Top ten things you will do as a parent that you will not like

You think you won't, but you will.

Like Katie Price flashing a nipple on her wedding day some things in life are destined to happen.

Once you have children you will find yourself doing lots of things that you said you would never do.

If you do not have children or plan on having children please feel free to enjoy this list with a smug aloofness (imagine you’re a member of the Bullingdon Club) and when people tell you that you’ll be missing out when you’re older remember it basically comes down to this:

We’re all going to end up confused and needing help would you rather have your bum wiped by someone who hated you as a teenager or a complete stranger?

Here is my list of things I thought I would never do but ended up doing when I had them there children.

1. You will baby proof your home too soon then spend the next few months unable to get into your cupboards or up the stairs.

When babies are born they don’t even realise that their hands belong to them.

They are therefore unlikely to stick fingers which they don’t know they have into electrical wall sockets.

They are also highly unlikely to be opening the fridge or falling downstairs of their own accord whatever their older siblings may tell you.

This does not stop parents rushing to make their homes as safe as possible. What this really means is that your baby will grow up in an environment where there is a lot of swearing. Those plastic plug socket protectors can only be removed with the blade of a knife and a liberal application of cursing. The stair gates will become a dangerous trip hazard for sleep deprived parents and the fridge lock will leave you unable to access any chilled food. (Top tip: Put a child lock on the cleaning cupboard and never clean again.)

By the time your baby does start to move around and explore the safety measures will have been removed in a cloud of foul language and you will only remember to put the stair gates back when you watch your beloved child bounce down the stairs head first.

2. You will sniff your baby’s bum to check for poo.

I remember seeing parents do this and thinking: Yuk, that’s disgusting. I am never doing that.

It is disgusting, and yes I have done it. Lots.

Even more disgusting is the reason why parents do this.

Let me spell this out as clearly as possible: parents sniff baby’s bums because they no longer have the mental capacity to detect the smell of shit even when they are sat right next to it.

Children are disgusting.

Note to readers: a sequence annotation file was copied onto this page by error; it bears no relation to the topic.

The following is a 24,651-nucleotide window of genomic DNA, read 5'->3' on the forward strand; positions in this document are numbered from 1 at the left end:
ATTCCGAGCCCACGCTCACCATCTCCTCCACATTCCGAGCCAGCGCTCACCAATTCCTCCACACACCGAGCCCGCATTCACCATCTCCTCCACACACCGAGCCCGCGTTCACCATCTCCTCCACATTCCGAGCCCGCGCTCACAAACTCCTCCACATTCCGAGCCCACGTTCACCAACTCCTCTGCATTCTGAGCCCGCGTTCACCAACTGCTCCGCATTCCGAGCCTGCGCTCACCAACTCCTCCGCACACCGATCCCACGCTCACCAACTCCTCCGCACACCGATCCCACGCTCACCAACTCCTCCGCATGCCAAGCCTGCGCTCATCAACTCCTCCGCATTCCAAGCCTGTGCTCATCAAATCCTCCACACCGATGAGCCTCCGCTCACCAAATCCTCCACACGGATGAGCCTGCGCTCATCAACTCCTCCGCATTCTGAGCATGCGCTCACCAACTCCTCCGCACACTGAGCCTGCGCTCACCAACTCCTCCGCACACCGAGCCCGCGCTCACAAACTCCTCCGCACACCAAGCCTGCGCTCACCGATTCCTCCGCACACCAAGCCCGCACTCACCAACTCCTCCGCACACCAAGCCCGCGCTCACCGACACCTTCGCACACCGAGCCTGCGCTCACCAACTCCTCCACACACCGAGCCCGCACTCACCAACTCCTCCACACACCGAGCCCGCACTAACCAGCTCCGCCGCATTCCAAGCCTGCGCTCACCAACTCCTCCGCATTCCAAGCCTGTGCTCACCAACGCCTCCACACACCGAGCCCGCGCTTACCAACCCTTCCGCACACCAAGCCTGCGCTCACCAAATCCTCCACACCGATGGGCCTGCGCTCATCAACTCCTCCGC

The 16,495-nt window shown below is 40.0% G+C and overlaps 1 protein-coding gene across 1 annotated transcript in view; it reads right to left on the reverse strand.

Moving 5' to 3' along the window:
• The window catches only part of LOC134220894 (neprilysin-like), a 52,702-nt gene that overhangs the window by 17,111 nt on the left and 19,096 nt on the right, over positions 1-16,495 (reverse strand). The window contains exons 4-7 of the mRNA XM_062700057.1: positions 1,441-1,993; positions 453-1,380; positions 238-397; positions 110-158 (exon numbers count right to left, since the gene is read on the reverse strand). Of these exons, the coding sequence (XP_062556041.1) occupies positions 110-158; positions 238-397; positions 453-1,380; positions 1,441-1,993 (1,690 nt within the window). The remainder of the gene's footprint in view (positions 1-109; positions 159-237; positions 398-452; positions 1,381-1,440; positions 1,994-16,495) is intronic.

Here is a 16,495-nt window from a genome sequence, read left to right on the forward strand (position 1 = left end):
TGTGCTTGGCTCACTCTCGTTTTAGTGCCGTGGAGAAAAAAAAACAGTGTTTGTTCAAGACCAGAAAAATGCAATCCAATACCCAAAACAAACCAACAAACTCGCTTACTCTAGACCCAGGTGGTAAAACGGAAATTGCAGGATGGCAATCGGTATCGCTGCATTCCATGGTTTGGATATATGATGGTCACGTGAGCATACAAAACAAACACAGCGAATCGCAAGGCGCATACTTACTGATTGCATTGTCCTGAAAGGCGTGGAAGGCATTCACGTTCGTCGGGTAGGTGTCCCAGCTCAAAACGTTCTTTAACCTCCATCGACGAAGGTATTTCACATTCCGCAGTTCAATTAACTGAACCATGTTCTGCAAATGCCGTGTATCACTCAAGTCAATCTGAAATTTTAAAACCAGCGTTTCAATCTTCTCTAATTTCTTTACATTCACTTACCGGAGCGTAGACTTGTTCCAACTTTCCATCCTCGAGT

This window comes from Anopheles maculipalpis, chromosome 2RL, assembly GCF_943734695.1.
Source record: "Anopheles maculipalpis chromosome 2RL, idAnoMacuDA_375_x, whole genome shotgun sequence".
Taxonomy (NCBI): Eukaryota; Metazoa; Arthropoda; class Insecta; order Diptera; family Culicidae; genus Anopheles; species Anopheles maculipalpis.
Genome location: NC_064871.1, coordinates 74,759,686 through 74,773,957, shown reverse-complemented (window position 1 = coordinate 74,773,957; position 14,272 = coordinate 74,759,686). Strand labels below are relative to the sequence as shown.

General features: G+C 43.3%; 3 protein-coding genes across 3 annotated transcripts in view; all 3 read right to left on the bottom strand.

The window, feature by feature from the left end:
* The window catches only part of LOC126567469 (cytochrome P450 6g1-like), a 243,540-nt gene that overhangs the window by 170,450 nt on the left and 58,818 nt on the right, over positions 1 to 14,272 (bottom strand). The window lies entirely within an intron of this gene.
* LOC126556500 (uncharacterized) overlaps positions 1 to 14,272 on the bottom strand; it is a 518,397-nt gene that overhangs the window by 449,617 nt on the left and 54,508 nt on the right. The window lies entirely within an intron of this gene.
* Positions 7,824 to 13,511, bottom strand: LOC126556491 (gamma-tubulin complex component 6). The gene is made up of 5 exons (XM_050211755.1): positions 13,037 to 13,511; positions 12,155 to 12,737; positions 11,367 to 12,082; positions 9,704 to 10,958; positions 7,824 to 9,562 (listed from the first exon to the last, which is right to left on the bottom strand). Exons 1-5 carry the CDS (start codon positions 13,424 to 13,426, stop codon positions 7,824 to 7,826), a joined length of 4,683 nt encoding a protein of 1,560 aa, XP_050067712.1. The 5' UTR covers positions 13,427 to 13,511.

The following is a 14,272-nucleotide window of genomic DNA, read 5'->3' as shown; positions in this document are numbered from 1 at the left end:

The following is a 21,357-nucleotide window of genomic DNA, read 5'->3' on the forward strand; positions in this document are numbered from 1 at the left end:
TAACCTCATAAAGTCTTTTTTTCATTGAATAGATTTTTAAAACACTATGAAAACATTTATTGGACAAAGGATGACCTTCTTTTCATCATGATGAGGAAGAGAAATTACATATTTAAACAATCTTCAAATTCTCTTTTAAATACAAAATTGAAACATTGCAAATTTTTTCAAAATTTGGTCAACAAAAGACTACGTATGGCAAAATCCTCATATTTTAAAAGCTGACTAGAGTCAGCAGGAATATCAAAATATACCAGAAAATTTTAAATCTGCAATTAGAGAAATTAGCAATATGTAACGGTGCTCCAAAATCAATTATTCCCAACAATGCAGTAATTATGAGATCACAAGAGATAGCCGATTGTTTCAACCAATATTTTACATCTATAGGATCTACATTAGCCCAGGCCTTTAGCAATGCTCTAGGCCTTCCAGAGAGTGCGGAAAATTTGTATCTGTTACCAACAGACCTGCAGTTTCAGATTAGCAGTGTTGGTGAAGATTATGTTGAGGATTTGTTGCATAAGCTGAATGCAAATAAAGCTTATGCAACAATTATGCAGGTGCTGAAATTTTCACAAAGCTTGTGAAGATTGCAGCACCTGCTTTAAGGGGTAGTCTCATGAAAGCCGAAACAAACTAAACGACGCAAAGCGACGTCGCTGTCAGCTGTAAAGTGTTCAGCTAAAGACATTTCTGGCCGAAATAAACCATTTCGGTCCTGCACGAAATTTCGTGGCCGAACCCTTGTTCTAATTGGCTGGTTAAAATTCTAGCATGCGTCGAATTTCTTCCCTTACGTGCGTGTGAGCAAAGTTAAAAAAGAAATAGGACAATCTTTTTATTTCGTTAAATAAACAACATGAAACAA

I blame the parents.

3. You will go out to eat and sit colouring in a picture of a man with a moustache making a pizza.

Because when you go out to eat with small children you are given colouring-in kits. (I know, amazing!)

There are two reasons you as an adult will get stuck in:

Firstly, it is good fun to colour in a picture and you are fantastic at not going over the edges.

Secondly, you are too tired to have a conversation with the person sitting across the table from you. You have only left the house because neither of you has the energy to throw beans in a pan.

Think of this as me time. Who needs massages or spa days when you can spend 15 minutes in silence neatly filling in a cartoon of a pizza chef?

Even if it is quite challenging creating a realistic skin tone from 4 primary colours. Honestly how do they expect small children to manage?

(Top Tip: I carry my own skin tone crayon*)

4. You will refer to your partner as Mummy or Daddy.

Even though all the books say you ABSOLUTELY MUST NOT do this because you and your partner will immediately stop fancying each other and you will never have sex ever again. I wouldn’t worry about it. There are many, many other things that will stop you from having sex – number one being the baby (total cock blocker).

Unless of course you are one of those people who looks sexy colouring in (Ooh look I’ve gone over the lines, naughty mummy).

In which case having a baby is going to be a total game changer.

5. You will fantasize about the upstairs deck of a bus.

The top deck of a double decker bus will become like the VIP area of the nightclubs you used to frequent – a place of mystery and intrigue, reserved for people whose lives are infinitely more exciting than yours.

But this is not the VIP area of some hot new club.

It is the top deck of a bus.

And you have a pram and cannot get in.

You have officially the most depressing life on the bus.

No wait…. there’s a man getting on at the next stop who is arguing with a copy of yesterday’s Metro.

Phew, saved.

6. You will announce that you are a parent even when it is not relevant.

When you are not with your children you will feel the need to let people know that you have children stored somewhere else.

God forbid anyone should see you sitting there on the train and not realise that you have a baby at home.

"Can I take that seat?"

"Yes, I’ve got a nine-month-old baby at home."

"Actually I’ll stand."

7. You will shout “Look Cow! Horse! Dog!” every time you see an animal.

You will do this even when there are no children with you.

It is a conditioned response, especially when you are in a car, because this is when you are most desperate to entertain your children.

Travelling in a car with small children is like shaking a can full of soda, one small flick and it will all kick off and everyone nearby is getting a sticky face.

8. You will laugh at Michael McIntyre’s jokes.

Just the stuff he does about being a parent.

You will either laugh because you find his parenting material funny (improbable) or because you are tired and grumpy and glad bad things are happening to Michael McIntyre (more likely).

9. You will reassess what constitutes soiled clothing.

You’ve been wearing that jumper all week but is it actually dirty?

Yes, yes it is. It is a dirty jumper.